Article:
These days, no one is encouraging the public to leave their houses and stand in long lines. On Friday, Louisiana’s governor signed an executive order postponing the state’s April 4 primary election to June 20, out of concerns regarding the coronavirus. Georgia election officials decided over the weekend to postpone their March 24 primary to May 19. On Tuesday, Maryland moved its April 28 primary to June 2. At the last minute, just hours before the polls were due to open, justices on Ohio’s Supreme Court approved that state’s plan to declare a public health emergency and postpone its primary to June.
People shouldn’t be expected to put their lives in danger to keep democracy running, and state leaders are probably trying to protect both public health and democracy. But such actions set a dangerous precedent — one that could be exploited in upcoming elections.
Delays in elections are incredibly rare in the United States, and generally used only when holding an election is impossible, not just difficult. New York City was actually holding a primary election on the day of the 9/11 attacks, and postponed its election by a few weeks; in 2017, Hurricane Irma forced delays in local elections in Florida. These were unusual crises, making it more or less impossible to administer an election — and even if the contests had taken place, the results would have lacked legitimacy. That’s not the case with the current pandemic, even as it’s very serious. The coronavirus may affect participation in, and the outcome of, the election — but it does not preclude its administration.
Regular, scheduled elections are a long-standing democratic norm, one that has been honored even during wars and insurrections. In the midst of the Civil War, when some suggested that the 1864 election be postponed, President Lincoln famously replied that, “We cannot have free government without elections; and if the rebellion could force us to forego, or postpone a national election, it might fairly claim to have already conquered and ruined us.”
Though President Trump has said he thinks these primary delays are unnecessary, he has also casually suggested he might serve beyond the Constitution’s two-term limit and repeatedly suggested he would not accept the results of the presidential election if he lost, showing little reverence for democratic norms. The possibility that he might seek to postpone an election that he worries he might lose hardly seems out of his character. The president, unlike state officials, can’t just change the date of federal elections by executive order; that date is set by law and can be changed only by both houses of Congress passing a new law and the president signing it. But Trump might well attempt it anyway, especially as the Republican Party and conservative media have demonstrated a willingness to go along with, and defend, many of his norm violations. Even if he can’t postpone the election, he might start complaining that the election is unfair and illegitimate, since it was held in the middle of crisis. Such claims, if he lost, would taint the election and the administration of his successor. And he’d be pointing to the examples of Louisiana, Georgia and other states the whole time.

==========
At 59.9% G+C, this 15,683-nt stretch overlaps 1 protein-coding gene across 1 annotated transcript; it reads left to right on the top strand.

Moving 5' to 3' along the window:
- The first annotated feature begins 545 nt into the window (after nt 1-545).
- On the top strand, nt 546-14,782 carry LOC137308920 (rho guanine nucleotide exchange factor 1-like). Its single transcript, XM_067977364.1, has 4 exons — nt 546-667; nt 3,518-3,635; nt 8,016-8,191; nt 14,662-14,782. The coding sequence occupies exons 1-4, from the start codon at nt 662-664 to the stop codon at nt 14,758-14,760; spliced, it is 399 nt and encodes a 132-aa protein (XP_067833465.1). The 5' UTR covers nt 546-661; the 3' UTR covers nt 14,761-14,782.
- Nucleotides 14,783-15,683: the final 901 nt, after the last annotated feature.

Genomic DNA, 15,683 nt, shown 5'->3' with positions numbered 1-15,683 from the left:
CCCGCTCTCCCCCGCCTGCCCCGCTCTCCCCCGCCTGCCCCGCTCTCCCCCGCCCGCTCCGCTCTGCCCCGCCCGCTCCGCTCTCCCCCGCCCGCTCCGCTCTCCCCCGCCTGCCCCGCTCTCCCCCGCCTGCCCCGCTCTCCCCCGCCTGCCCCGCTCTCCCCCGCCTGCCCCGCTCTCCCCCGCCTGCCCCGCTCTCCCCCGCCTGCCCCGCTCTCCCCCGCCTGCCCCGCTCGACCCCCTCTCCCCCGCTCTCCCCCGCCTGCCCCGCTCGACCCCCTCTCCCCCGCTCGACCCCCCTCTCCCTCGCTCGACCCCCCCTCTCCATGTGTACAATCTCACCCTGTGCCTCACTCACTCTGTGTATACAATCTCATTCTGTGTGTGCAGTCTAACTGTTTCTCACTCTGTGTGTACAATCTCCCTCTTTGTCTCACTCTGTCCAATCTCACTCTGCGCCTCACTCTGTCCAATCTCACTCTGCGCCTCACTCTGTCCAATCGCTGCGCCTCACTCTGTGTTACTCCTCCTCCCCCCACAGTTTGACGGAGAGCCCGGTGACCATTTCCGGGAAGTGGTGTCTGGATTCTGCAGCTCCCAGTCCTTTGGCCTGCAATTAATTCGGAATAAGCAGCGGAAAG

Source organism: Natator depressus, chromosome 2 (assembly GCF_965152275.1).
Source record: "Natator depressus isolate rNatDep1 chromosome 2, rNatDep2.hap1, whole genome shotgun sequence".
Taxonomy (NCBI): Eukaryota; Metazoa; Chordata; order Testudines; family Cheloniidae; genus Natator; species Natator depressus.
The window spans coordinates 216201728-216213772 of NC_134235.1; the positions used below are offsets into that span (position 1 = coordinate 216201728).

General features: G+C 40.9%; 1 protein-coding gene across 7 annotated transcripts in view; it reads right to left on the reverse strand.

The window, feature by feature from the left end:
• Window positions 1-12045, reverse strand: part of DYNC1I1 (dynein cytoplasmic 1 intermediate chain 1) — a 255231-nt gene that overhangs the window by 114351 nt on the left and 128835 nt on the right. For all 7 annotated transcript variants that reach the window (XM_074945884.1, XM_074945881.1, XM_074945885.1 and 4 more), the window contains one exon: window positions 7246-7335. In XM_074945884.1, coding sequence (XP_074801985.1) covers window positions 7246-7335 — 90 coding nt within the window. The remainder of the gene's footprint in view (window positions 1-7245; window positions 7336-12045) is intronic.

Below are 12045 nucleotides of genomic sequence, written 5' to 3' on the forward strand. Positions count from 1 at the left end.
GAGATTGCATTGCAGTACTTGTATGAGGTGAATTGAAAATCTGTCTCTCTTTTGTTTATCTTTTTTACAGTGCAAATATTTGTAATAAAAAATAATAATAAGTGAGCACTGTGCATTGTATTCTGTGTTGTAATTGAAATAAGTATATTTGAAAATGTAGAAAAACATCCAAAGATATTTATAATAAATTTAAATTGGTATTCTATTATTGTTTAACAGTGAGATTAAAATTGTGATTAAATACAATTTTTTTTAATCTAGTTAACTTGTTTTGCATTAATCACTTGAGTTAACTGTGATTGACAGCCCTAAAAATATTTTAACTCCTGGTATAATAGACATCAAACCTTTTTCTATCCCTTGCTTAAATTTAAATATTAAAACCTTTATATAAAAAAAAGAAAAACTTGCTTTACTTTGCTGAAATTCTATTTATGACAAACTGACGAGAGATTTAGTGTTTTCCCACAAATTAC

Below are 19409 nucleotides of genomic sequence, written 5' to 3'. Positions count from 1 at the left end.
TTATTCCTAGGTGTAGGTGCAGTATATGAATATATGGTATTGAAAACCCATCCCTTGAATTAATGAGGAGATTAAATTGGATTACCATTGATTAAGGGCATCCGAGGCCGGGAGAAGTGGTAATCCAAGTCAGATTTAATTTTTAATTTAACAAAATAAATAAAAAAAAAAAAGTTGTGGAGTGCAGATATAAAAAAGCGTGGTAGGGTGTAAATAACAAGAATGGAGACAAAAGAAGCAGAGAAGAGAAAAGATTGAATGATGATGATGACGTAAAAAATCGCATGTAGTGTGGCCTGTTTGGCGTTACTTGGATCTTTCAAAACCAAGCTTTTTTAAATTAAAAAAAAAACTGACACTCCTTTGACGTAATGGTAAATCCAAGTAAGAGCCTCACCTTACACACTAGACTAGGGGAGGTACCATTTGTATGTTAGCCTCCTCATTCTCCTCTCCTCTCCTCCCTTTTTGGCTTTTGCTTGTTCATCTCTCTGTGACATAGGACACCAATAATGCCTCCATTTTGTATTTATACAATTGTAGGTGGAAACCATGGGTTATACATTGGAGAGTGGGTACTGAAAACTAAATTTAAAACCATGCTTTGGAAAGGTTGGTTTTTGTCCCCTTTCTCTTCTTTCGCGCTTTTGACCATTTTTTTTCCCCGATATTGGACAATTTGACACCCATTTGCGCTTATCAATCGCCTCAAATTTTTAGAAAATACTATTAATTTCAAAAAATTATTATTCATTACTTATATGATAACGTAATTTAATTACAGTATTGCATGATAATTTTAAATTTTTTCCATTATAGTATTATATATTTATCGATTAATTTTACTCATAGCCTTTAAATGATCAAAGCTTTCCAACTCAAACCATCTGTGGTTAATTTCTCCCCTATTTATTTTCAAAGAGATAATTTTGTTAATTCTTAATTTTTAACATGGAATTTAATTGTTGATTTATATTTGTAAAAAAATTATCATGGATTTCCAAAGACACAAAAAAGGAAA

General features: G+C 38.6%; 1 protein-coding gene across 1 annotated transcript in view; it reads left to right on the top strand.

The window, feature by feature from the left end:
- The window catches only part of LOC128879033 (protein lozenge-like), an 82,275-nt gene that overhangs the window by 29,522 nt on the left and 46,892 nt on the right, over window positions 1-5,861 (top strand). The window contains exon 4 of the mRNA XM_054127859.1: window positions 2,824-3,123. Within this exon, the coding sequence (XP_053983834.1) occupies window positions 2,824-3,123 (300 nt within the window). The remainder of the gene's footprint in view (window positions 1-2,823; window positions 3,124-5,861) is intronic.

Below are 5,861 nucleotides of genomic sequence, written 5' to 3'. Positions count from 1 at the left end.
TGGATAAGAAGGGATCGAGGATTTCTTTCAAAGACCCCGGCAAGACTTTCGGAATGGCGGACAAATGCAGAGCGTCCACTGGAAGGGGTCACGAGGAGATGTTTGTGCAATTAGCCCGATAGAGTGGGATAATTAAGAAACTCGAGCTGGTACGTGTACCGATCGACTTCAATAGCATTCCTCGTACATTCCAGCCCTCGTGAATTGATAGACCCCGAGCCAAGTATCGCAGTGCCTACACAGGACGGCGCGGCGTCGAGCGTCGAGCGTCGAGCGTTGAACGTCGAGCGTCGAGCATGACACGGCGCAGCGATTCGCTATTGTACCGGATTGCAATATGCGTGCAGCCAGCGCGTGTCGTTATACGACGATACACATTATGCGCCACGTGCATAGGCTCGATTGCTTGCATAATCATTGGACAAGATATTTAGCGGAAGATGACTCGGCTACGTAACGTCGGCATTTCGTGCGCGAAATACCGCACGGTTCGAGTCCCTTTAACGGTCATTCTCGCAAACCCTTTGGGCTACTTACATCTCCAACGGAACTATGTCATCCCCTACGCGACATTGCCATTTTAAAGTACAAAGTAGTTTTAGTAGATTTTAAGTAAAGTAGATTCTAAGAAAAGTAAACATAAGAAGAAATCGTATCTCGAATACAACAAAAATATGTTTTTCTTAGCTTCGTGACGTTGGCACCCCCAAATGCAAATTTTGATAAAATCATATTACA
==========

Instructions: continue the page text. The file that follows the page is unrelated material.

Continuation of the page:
While it’s true that five state Republican parties last year decided to disband their primaries and caucuses for 2020, pledging their national convention delegates to Trump automatically, that is a different and defensible situation. Parties can choose how they wish to decide on a nominee — whether that’s a primary, a caucus or a determination by some central committee. Parties have that power, as long as their members tolerate it. But it’s different when the state government gets involved — and when a number of other elections, in addition to the choice of party nominee, gets postponed (as is the case in Louisiana). Elections are our democracy’s means for ensuring that government is accountable to the people — and if the government can postpone them, it’s undermining its own accountability.
Now, what could states have done instead? Some states with primaries Tuesday — Arizona, Florida and Illinois — committed to holding their contests as scheduled and providing some remedies, including expanding early and absentee voting, moving polling places out of senior living communities and training volunteers in how to disinfect polling stations. These remedies may be adequate; a more robust response would require a significant investment by states, including massively expanding the number of polling stations (to reduce voter congestion), hiring professional election administrators to staff the polling stations and training them for the current health crisis. Generally, governments have not been particularly inclined to take such measures — for example, polling stations tend to be staffed by volunteers, mostly elderly ones — but perhaps they’ll consider such investments now.
Another, more promising remedy would be a massive expansion of voting by mail. Five states, plus a number of localities, currently have all mail-in ballots. Voters’ experiences tend to be very positive, with high turnout, basically nonexistent fraud — and, importantly, almost no social interaction. Though ramping up to an all mail-in election is no small feat within the space of a few months, much less a few weeks, other states are now considering making that transition.
In the midst of a serious pandemic, when we must substantially reduce or eliminate nonessential social activities, we keep hospitals and grocery stores open — because they’re essential. Treating elections as nonessential in a crisis sets a terrible precedent. It’s understandable for states to want to boost (or simply protect) turnout, while discouraging citizens from taking unnecessary risks just to cast their ballots. But postponing an election carries its own risks. Holding these contests as scheduled, even if turnout suffers, is likely to be less damaging to a democracy in the long run.